Drought-hit Cape Town to set up disaster operations HQ amid water crisis

Hospitals, key economic and industrial areas and densely populated areas with a higher risk of disease would be exempt from a water cut-off, said municipal authorities, who plan to open a disaster operations center on Monday to prepare for a possible closure of taps in a city known internationally for its natural beauty and tourist attractions.
South Africa’s second-biggest city ramped up contingency plans as the water crisis hurt tourism and politicians bickered over alleged failures to offset a looming disaster blamed on explosive population growth over the last two decades and several years of drought that scientists say was possibly exacerbated by man-made global warming.
Security forces would guard 200 water collection points where residents can pick up 25 liters (6.6 gallons) daily if the tap cut-off occurs, authorities said.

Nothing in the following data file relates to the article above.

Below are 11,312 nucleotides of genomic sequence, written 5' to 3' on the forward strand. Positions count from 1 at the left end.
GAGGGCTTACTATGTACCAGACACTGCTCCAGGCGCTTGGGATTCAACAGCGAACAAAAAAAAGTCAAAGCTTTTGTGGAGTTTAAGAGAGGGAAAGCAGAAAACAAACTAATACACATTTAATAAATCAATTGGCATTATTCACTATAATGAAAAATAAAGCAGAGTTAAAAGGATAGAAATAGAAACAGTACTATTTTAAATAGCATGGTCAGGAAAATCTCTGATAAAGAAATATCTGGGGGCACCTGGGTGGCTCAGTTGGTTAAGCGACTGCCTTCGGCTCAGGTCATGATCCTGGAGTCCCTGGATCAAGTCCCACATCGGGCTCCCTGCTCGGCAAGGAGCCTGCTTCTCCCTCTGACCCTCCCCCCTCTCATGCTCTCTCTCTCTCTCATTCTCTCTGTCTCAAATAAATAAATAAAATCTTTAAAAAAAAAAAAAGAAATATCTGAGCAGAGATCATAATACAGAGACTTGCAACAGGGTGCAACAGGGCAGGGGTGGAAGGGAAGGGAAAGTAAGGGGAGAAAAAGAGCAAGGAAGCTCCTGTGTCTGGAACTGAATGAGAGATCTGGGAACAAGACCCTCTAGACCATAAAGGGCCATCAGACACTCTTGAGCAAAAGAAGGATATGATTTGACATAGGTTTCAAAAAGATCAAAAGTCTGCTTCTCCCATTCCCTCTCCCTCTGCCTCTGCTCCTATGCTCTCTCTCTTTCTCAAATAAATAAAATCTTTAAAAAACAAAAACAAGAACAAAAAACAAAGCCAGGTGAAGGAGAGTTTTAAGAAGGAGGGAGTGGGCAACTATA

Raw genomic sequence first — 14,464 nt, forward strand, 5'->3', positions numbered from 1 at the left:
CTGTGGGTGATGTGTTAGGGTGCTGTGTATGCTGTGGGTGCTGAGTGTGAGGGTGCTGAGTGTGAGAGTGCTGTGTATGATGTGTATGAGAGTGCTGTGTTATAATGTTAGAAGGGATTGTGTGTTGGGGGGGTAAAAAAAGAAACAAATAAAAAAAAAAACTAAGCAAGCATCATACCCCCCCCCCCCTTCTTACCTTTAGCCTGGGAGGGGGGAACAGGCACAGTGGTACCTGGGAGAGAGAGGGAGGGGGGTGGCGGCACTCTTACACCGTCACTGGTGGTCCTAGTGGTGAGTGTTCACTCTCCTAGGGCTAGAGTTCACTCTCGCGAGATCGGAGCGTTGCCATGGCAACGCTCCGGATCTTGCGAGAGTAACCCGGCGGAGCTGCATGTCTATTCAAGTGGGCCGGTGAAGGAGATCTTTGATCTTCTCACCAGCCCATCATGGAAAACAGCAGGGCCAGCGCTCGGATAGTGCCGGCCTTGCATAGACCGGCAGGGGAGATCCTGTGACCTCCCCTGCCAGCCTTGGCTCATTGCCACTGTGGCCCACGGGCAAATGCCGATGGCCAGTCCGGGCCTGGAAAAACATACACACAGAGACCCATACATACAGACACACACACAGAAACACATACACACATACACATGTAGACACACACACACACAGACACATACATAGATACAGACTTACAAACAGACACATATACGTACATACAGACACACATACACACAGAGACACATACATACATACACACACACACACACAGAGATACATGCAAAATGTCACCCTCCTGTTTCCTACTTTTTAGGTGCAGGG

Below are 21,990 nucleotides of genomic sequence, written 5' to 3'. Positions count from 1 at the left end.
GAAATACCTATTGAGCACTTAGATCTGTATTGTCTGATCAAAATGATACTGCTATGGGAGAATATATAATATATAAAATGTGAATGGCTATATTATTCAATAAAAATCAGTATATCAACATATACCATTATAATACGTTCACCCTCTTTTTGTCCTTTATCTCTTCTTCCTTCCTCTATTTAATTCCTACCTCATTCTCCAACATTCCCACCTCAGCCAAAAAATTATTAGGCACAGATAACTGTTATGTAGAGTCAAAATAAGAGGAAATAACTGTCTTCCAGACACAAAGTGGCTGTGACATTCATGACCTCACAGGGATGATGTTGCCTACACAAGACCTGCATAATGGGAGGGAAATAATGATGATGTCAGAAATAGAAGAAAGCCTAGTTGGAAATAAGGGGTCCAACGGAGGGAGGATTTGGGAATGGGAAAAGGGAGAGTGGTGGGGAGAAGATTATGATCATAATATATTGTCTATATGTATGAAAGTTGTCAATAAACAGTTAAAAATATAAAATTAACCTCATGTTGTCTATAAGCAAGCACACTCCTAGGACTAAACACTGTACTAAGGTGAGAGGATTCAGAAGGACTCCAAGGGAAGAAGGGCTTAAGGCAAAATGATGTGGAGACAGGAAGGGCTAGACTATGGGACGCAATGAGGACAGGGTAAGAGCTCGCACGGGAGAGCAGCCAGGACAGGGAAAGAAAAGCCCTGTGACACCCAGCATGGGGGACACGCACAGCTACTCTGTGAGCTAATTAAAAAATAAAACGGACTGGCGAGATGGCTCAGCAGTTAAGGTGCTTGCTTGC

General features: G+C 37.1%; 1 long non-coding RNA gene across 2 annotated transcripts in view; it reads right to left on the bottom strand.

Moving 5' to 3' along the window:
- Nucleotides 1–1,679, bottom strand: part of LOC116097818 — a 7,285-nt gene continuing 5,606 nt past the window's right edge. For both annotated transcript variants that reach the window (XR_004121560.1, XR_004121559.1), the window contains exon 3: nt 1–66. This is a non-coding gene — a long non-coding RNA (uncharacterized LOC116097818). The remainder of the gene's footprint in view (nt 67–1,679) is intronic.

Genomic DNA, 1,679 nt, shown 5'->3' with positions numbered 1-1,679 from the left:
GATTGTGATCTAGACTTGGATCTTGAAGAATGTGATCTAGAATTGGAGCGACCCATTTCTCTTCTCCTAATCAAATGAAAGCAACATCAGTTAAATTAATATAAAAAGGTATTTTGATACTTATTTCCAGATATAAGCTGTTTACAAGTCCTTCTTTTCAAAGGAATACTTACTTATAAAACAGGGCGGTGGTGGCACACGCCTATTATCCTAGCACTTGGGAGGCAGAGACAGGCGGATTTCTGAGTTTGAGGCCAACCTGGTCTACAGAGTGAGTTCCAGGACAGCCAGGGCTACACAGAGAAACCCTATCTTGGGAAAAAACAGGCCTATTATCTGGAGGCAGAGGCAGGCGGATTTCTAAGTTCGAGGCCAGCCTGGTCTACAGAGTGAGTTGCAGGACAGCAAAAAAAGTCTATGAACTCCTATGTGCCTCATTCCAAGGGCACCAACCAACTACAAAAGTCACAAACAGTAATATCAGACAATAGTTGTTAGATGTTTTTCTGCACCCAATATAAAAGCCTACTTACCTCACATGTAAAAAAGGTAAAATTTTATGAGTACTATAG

Providers of bottled water are being encouraged to increase supply so people have the option of buying water, and water tankers would deliver to homes for the elderly and other care facilities.
Cape Town is run by the opposition Democratic Alliance party, which says the national government of the ruling African National Congress party has failed to deliver water to all municipalities as required by law.
On Sunday, the ANC’s provincial branch said the "Day Zero" warning was an opposition gimmick to drum up a sense of "gloom and doom" and suggested its own solutions, including reductions in production by brewers and soft drink companies.
"We need water, not sugary and alcoholic drinks," the party said.
Meanwhile, tourism is taking a hit.
Agencies have received cancellations from domestic and international travelers, said Cape Town Tourism CEO Enver Duminy, according to the African News Agency.
He was asked about the city’s crisis at a news conference.

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